Duty of Care – Are you Fulfilling your Employer Obligations for Contractors in High Risk Locations?

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If you are an employer, company or organisation that utilises contractors overseas whether in complex or high risk locations or not, it’s time to sit up and pay attention….‘Accountability’ and ‘Responsibility’ may well be the words that partially define this decade.

In the past, companies might have felt more comfortable utilising contractors, believing this minimises the risks of being an employer or employees or of being found liable for any injuries that the a suffered, or worse still, their death, because the duty of care was not clearly owed. The lines of responsibility between an employer and contractor are crystallising now and certainly from a UK legal perspective, courts are finding that there is more likely to be a finding of an employee/employer relationship, even when an individual is recruited as a contractor, when a contractor has been seriously injured.

So what does this mean and what exactly is ‘duty of care’?

A huge subject, but duty of care, to put it at its most basic, is when one entity is expected to do all they ‘reasonably’ can to ensure another entities safety. We use the term ‘entity’ because there are many ways to describe relationships between individuals, companies and organisations. For example, a duty of care is owed from a teacher to a student; driving instructor to a learner; employer to employee to name but a few. These are very clearly defined relationships and historical examples with lots of case law to support them but, the important relationships are becoming those that have previously been less defined, or (incorrectly) thought to be outside scope of duty of care. We also highlight the word reasonable. Why? Because you don’t have to wrap people in cotton wool, but you have to take a step back and ask yourself, what really is reasonable in the circumstances for us to do? Its reasonable and obvious to provide a set of body armour for someone in Syria, but is it reasonable to do a risk assessment on a third party provider of services? You would be surprised how this catches companies out who simply don’t think about such requirements.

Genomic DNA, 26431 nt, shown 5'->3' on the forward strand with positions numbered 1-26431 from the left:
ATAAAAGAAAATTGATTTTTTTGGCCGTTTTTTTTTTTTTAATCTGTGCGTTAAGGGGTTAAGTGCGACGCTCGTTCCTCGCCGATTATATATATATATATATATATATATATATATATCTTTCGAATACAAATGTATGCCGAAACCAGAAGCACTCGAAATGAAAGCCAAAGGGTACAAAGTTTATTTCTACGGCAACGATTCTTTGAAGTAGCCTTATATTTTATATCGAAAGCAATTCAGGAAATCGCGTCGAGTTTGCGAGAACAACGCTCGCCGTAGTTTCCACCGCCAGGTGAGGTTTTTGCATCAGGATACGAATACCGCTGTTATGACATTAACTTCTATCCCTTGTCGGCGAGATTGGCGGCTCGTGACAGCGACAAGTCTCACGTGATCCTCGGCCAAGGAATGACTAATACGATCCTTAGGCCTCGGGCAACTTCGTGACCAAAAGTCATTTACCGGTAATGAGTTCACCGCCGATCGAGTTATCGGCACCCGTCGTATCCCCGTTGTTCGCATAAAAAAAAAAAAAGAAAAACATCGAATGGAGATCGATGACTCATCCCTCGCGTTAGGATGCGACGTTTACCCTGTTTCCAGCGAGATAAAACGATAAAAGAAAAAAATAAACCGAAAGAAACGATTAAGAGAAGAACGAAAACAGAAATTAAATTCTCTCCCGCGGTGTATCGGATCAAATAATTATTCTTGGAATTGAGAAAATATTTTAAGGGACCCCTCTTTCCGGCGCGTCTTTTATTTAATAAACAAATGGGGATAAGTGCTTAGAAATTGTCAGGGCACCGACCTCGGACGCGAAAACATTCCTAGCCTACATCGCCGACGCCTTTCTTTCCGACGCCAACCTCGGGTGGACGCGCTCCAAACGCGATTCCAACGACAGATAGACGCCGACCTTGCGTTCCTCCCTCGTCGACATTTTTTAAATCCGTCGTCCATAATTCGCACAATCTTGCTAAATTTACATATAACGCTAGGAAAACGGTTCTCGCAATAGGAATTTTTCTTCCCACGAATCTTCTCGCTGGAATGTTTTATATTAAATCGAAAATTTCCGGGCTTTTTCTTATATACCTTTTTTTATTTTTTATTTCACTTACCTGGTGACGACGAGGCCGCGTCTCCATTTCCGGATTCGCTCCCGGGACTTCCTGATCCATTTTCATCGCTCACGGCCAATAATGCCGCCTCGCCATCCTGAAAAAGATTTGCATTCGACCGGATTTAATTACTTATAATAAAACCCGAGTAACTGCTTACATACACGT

The obvious first requirement is your risk assessments need to be good enough to encompass the possibility (and likelihood) that you should consider whether you owe a duty of care to a contractor. The requirement, in the event of claim following an incident would be to demonstrate that you did all that was reasonably possible to minimise risk to your staff, however they are employed, when working in complex environments, high risk jurisdictions or even away from the normal workplace (and don’t forget, you should still do risk assessments in the normal workplace, especially since the arrival of COVID-19!).  Your insurance needs to be adequate and by that we mean you should sit down and really go over exactly what your insurance is providing, or not providing as the case may be. For instance, Kidnap and Ransom is a complex area and you may think you have it covered in your insurance, but is it really? Pay close attention to the wording.

How do you know if a duty of care is owed?

In the UK the concept of duty of care is well understood; in conflict-affected states it isn’t so clear and often the jurisdiction that a contract is agreed under, is not quite as clear cut as in the UK. This provides ambiguity for contractors and companies alike. Increasingly we are seeing the use of host nation laws which are also now incorporating forms of ‘duty of care’ into their laws.

The rule of law is heavily focused on conflict-affected states where a lot of donor money is poured in. The reasons for that are beyond this blog (maybe another time…) but as we have seen in Iraq, with the recently enacted Labour Law (2015), the onus is on the employer to provide safe working environments – and that applies to foreign companies too. 

We can help

If you would like to understand more about these issues, or indeed feel your company could benefit from a health-check on your processes involving duty of care issues, please get in touch.

 

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